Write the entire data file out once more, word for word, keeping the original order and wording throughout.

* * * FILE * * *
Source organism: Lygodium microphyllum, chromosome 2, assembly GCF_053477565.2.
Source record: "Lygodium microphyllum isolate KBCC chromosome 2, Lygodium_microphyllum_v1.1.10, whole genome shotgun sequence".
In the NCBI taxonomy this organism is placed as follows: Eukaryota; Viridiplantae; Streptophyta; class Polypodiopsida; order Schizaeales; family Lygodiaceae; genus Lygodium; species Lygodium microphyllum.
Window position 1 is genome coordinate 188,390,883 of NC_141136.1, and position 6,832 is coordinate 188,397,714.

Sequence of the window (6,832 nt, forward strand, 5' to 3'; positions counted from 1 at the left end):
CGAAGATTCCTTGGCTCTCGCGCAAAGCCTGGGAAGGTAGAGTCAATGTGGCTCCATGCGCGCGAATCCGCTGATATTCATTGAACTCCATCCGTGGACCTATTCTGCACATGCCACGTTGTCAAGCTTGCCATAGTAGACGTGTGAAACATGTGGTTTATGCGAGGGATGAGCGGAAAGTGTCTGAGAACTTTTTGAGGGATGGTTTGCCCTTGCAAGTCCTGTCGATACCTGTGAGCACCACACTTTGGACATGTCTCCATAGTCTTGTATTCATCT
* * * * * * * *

Source organism: Lygodium microphyllum, chromosome 2, assembly GCF_053477565.2.
Source record: "Lygodium microphyllum isolate KBCC chromosome 2, Lygodium_microphyllum_v1.1.10, whole genome shotgun sequence".
In the NCBI taxonomy this organism is placed as follows: Eukaryota; Viridiplantae; Streptophyta; class Polypodiopsida; order Schizaeales; family Lygodiaceae; genus Lygodium; species Lygodium microphyllum.
Window position 1 is genome coordinate 188,390,883 of NC_141136.1, and position 6,832 is coordinate 188,397,714.

Sequence of the window (6,832 nt, forward strand, 5' to 3'; positions counted from 1 at the left end):
CGAAGATTCCTTGGCTCTCGCGCAAAGCCTGGGAAGGTAGAGTCAATGTGGCTCCATGCGCGCGAATCCGCTGATATTCATTGAACTCCATCCGTGGACCTATTCTGCACATGCCACGTTGTCAAGCTTGCCATAGTAGACGTGTGAAACATGTGGTTTATGCGAGGGATGAGCGGAAAGTGTCTGAGAACTTTTTGAGGGATGGTTTGCCCTTGCAAGTCCTGTCGATACCTGTGAGCACCACACTTTGGACATGTCTCCATAGTCTTGTATTCATCT